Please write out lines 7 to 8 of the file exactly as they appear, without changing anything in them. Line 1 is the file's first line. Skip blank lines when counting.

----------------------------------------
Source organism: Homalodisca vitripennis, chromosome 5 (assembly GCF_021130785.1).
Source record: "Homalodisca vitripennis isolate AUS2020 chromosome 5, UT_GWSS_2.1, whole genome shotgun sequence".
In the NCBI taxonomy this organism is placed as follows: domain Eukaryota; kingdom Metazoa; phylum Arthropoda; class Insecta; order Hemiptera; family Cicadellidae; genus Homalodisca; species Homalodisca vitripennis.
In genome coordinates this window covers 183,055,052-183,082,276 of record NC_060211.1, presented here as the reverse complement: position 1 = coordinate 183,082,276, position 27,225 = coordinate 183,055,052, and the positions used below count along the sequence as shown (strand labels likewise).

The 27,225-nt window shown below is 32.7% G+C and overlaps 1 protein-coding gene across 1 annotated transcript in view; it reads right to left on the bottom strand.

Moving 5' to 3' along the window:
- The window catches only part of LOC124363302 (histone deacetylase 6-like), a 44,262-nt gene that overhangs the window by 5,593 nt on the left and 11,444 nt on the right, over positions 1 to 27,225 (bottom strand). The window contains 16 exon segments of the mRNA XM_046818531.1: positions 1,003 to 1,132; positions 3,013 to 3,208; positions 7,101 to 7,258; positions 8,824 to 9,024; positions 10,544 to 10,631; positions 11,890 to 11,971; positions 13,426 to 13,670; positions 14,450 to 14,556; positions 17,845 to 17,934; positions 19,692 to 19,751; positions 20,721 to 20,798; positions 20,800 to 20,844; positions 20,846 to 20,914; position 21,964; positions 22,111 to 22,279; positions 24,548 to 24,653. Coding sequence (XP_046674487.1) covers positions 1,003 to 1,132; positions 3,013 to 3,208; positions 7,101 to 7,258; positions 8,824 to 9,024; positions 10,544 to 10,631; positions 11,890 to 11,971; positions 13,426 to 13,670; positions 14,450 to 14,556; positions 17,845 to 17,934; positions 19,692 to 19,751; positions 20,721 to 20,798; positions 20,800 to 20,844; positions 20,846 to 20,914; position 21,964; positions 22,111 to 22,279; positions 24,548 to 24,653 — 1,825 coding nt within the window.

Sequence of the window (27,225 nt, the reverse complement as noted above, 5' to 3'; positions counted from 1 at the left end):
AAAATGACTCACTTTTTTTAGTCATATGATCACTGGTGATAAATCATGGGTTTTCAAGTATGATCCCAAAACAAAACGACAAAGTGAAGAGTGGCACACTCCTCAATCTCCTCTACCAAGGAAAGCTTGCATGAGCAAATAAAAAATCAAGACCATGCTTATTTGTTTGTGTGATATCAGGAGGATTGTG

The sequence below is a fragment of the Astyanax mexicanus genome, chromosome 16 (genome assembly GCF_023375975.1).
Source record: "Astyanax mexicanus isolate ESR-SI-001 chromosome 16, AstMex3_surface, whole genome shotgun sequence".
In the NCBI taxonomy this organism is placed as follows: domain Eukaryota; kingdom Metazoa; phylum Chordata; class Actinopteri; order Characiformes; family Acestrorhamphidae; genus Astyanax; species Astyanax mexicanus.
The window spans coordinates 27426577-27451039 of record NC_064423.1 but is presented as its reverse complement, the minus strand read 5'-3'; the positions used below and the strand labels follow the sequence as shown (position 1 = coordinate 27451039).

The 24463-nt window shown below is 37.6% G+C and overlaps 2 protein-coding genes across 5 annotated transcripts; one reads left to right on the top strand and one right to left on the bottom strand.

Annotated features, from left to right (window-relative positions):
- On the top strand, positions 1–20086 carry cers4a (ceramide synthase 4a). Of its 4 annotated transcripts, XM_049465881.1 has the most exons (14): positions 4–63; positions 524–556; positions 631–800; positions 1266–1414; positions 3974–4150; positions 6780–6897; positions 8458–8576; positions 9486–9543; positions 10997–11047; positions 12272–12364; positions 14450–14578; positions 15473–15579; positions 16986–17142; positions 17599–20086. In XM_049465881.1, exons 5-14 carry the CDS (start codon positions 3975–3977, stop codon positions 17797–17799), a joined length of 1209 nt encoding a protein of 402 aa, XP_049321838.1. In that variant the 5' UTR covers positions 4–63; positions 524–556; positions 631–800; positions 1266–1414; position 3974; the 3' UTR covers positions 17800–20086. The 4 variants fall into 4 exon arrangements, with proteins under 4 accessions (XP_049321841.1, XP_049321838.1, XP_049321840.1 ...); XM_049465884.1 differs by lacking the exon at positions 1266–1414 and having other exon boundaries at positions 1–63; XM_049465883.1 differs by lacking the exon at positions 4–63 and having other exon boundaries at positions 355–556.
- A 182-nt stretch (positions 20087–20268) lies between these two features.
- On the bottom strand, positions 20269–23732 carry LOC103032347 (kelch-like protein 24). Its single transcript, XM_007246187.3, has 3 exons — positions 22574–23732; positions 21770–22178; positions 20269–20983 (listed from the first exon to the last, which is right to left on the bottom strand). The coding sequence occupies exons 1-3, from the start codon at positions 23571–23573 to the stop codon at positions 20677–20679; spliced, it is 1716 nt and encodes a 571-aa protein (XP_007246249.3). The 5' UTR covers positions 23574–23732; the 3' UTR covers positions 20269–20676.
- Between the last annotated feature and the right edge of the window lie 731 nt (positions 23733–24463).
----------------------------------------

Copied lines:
- The window catches only part of LOC124363302 (histone deacetylase 6-like), a 44,262-nt gene that overhangs the window by 5,593 nt on the left and 11,444 nt on the right, over positions 1 to 27,225 (bottom strand). The window contains 16 exon segments of the mRNA XM_046818531.1: positions 1,003 to 1,132; positions 3,013 to 3,208; positions 7,101 to 7,258; positions 8,824 to 9,024; positions 10,544 to 10,631; positions 11,890 to 11,971; positions 13,426 to 13,670; positions 14,450 to 14,556; positions 17,845 to 17,934; positions 19,692 to 19,751; positions 20,721 to 20,798; positions 20,800 to 20,844; positions 20,846 to 20,914; position 21,964; positions 22,111 to 22,279; positions 24,548 to 24,653. Coding sequence (XP_046674487.1) covers positions 1,003 to 1,132; positions 3,013 to 3,208; positions 7,101 to 7,258; positions 8,824 to 9,024; positions 10,544 to 10,631; positions 11,890 to 11,971; positions 13,426 to 13,670; positions 14,450 to 14,556; positions 17,845 to 17,934; positions 19,692 to 19,751; positions 20,721 to 20,798; positions 20,800 to 20,844; positions 20,846 to 20,914; position 21,964; positions 22,111 to 22,279; positions 24,548 to 24,653 — 1,825 coding nt within the window.

Sequence of the window (27,225 nt, the reverse complement as noted above, 5' to 3'; positions counted from 1 at the left end):